How do people live? Where do they go, what do they do? How does one create a city plan that encourages communication and interaction?
One of the primary themes in this exhibition is Doshi’s ongoing dedication to architecture as a civic practice. People’s everyday lives are at the heart of Doshi’s work, with streets and paths, public spaces and buildings, private homes, office and commercial buildings, historic monuments, temples and cultural institutions — but most of all people and the activities they engage in — all woven into a functional whole.
To improve the quality of urban life, Doshi has adapted traditional principles, such as densely inhabited structures, walkable distances, and the multifunctional use of available space, to a contemporary urban context.
Doshi’s significant contribution to public buildings and large-scale city-planning projects is a core theme of the exhibition. An early example is the Institute of Indology in Ahmedabad (1957–1962; modernized in 2011–2012), built to house ancient manuscripts, a research center, and a museum. It was one of the first projects Doshi designed following his work with Le Corbusier. While the influence of his mentor is clear, the building also draws on Doshi’s understanding of regional architectural influences and his interest in people, their traditions, social customs, and lives.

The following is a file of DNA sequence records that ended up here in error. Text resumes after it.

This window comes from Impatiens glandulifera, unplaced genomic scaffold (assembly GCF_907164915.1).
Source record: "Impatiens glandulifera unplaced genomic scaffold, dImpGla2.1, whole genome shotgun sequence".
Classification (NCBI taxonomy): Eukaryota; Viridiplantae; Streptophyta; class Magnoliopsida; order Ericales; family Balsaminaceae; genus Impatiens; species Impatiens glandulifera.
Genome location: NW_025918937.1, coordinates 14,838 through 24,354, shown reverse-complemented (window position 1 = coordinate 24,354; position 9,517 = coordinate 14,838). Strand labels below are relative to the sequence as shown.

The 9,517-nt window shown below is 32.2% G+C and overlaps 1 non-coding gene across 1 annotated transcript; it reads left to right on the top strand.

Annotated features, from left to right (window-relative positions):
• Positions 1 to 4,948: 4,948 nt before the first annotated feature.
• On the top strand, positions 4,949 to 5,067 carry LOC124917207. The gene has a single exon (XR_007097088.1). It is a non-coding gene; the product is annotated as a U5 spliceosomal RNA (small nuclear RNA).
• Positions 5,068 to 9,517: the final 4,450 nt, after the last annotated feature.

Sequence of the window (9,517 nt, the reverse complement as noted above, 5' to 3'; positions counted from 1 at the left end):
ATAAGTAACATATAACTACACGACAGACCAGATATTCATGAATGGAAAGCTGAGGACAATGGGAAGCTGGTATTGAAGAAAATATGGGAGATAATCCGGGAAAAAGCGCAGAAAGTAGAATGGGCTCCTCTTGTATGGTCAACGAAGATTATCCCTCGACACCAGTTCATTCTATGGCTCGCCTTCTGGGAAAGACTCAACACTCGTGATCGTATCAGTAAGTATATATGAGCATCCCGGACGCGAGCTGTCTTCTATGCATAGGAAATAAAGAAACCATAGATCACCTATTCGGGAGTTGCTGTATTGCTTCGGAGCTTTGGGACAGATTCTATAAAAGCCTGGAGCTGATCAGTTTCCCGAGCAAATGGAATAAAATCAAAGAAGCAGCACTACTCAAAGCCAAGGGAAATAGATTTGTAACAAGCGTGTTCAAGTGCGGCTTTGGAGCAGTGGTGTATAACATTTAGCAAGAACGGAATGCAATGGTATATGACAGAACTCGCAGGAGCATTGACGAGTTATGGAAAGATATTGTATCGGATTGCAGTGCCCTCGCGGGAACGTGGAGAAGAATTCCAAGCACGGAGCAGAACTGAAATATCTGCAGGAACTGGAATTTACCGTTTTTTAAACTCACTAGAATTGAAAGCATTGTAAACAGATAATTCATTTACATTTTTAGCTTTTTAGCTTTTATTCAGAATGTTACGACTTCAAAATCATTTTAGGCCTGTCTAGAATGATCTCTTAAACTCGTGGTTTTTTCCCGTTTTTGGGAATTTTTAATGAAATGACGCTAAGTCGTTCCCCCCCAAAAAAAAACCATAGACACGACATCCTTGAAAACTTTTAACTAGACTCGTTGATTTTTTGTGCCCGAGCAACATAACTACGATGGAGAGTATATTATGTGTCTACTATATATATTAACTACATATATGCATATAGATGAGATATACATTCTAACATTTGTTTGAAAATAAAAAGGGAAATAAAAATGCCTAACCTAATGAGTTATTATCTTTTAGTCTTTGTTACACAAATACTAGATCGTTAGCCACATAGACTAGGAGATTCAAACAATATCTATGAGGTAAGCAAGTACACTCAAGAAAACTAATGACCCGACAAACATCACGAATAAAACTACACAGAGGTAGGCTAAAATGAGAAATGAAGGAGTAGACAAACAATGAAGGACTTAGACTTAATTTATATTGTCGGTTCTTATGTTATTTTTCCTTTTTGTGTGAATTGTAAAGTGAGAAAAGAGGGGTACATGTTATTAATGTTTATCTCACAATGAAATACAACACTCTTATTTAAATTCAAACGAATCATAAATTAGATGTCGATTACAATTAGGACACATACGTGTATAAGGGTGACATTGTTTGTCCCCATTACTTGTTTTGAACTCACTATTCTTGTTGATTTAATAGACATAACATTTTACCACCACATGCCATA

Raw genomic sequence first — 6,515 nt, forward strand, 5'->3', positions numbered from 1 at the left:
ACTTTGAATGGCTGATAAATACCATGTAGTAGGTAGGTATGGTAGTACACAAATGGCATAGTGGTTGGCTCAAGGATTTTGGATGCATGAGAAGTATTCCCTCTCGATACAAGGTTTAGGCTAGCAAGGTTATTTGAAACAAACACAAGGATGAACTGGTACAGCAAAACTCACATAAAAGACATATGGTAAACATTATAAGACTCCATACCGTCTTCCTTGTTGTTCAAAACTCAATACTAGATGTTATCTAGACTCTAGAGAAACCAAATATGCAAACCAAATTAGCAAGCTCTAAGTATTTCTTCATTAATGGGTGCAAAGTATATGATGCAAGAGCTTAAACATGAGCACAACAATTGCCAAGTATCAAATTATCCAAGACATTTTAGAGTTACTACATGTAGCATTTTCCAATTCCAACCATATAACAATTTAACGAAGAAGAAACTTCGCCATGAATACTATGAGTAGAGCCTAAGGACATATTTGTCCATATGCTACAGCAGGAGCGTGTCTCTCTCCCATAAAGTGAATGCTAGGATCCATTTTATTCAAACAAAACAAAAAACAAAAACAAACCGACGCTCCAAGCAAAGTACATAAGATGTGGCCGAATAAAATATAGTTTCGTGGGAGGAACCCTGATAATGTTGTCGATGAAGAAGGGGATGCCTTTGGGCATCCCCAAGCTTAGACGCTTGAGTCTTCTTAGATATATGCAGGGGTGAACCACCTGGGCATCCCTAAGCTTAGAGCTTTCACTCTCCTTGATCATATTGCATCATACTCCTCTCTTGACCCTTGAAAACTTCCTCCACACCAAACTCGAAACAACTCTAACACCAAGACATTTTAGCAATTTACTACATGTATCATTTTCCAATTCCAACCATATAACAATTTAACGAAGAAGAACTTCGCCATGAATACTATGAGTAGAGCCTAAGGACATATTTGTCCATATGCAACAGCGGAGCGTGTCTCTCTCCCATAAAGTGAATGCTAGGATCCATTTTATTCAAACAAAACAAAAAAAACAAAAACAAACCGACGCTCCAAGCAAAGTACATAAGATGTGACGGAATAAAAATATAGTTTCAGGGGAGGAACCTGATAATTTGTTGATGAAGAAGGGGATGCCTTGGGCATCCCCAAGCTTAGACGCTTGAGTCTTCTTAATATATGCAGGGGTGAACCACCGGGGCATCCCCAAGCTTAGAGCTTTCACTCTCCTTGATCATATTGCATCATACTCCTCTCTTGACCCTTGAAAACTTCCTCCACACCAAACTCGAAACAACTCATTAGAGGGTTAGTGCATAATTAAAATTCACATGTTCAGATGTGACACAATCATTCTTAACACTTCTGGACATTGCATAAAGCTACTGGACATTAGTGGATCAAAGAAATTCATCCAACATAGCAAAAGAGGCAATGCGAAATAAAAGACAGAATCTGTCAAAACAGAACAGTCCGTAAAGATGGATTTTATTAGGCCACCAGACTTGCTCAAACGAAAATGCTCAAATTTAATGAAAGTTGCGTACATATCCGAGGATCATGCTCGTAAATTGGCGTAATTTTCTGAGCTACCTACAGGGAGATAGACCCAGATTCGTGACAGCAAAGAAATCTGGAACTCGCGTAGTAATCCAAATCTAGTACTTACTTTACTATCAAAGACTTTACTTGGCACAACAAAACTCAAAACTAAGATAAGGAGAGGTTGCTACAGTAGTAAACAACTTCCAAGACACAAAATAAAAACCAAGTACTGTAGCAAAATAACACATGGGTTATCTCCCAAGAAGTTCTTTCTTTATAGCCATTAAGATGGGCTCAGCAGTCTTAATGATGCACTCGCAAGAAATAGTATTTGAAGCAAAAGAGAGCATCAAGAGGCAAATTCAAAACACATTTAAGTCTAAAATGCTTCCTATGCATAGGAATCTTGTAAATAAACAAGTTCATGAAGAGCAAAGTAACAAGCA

Bharat Diamond Bourse origin story
by Balkrishna Doshi
“…Because of the ancient rock which has been made a part of our design, this place has now become the most sacred place in India. All those who come here feel elated, and as we have heard from many that their lives have become peaceful and also successful. Here there is constant breeze, and we experience the sea. Here the fountains, the walls, and the gardens make people forget the Hanging Gardens. Here the sky seems bluer and cleaner than it perhaps is, because here silence can be heard”
Composer and Doshi grandson Kabeer Kathpalia has written four soundtracks that work to further an immersive exhibition experience. The music represents various aspects of Doshi’s work, such as the time during which a building was built, the location and surroundings of a building, the music Doshi listened to during a project, and the atmosphere and mood of the building today. Click here to listen to one of these soundtracks: Soundscape of Bhadra.
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